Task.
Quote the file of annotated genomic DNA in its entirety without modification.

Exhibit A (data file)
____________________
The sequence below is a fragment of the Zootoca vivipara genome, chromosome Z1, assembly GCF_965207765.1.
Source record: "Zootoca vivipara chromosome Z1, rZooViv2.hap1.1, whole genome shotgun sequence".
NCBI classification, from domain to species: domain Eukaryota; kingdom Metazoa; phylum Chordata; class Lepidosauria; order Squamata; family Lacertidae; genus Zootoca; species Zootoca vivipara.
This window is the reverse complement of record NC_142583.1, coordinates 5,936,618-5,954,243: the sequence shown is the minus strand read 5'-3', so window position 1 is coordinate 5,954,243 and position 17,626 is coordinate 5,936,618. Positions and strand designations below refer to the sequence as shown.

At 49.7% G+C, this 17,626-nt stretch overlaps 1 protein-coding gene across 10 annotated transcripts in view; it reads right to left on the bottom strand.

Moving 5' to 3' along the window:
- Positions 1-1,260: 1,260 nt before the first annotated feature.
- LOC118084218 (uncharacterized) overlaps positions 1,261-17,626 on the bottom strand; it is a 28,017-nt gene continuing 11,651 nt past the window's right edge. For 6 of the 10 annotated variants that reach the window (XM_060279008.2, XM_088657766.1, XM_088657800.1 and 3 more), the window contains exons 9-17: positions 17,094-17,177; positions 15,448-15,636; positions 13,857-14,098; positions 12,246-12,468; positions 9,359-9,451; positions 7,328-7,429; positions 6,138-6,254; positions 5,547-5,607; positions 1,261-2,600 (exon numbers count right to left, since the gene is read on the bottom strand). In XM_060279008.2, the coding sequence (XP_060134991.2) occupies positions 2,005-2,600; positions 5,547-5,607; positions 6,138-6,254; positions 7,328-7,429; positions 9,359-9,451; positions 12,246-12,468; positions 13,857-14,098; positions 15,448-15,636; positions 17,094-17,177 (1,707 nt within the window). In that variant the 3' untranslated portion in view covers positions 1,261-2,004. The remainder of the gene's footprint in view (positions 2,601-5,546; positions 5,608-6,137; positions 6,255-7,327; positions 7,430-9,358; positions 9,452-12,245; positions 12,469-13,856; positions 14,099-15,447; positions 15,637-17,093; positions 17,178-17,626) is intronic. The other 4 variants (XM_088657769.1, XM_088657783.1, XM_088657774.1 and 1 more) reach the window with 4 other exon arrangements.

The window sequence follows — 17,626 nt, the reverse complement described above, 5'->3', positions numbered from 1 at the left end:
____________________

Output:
The sequence below is a fragment of the Zootoca vivipara genome, chromosome Z1, assembly GCF_965207765.1.
Source record: "Zootoca vivipara chromosome Z1, rZooViv2.hap1.1, whole genome shotgun sequence".
NCBI classification, from domain to species: domain Eukaryota; kingdom Metazoa; phylum Chordata; class Lepidosauria; order Squamata; family Lacertidae; genus Zootoca; species Zootoca vivipara.
This window is the reverse complement of record NC_142583.1, coordinates 5,936,618-5,954,243: the sequence shown is the minus strand read 5'-3', so window position 1 is coordinate 5,954,243 and position 17,626 is coordinate 5,936,618. Positions and strand designations below refer to the sequence as shown.

At 49.7% G+C, this 17,626-nt stretch overlaps 1 protein-coding gene across 10 annotated transcripts in view; it reads right to left on the bottom strand.

Moving 5' to 3' along the window:
- Positions 1-1,260: 1,260 nt before the first annotated feature.
- LOC118084218 (uncharacterized) overlaps positions 1,261-17,626 on the bottom strand; it is a 28,017-nt gene continuing 11,651 nt past the window's right edge. For 6 of the 10 annotated variants that reach the window (XM_060279008.2, XM_088657766.1, XM_088657800.1 and 3 more), the window contains exons 9-17: positions 17,094-17,177; positions 15,448-15,636; positions 13,857-14,098; positions 12,246-12,468; positions 9,359-9,451; positions 7,328-7,429; positions 6,138-6,254; positions 5,547-5,607; positions 1,261-2,600 (exon numbers count right to left, since the gene is read on the bottom strand). In XM_060279008.2, the coding sequence (XP_060134991.2) occupies positions 2,005-2,600; positions 5,547-5,607; positions 6,138-6,254; positions 7,328-7,429; positions 9,359-9,451; positions 12,246-12,468; positions 13,857-14,098; positions 15,448-15,636; positions 17,094-17,177 (1,707 nt within the window). In that variant the 3' untranslated portion in view covers positions 1,261-2,004. The remainder of the gene's footprint in view (positions 2,601-5,546; positions 5,608-6,137; positions 6,255-7,327; positions 7,430-9,358; positions 9,452-12,245; positions 12,469-13,856; positions 14,099-15,447; positions 15,637-17,093; positions 17,178-17,626) is intronic. The other 4 variants (XM_088657769.1, XM_088657783.1, XM_088657774.1 and 1 more) reach the window with 4 other exon arrangements.

The window sequence follows — 17,626 nt, the reverse complement described above, 5'->3', positions numbered from 1 at the left end: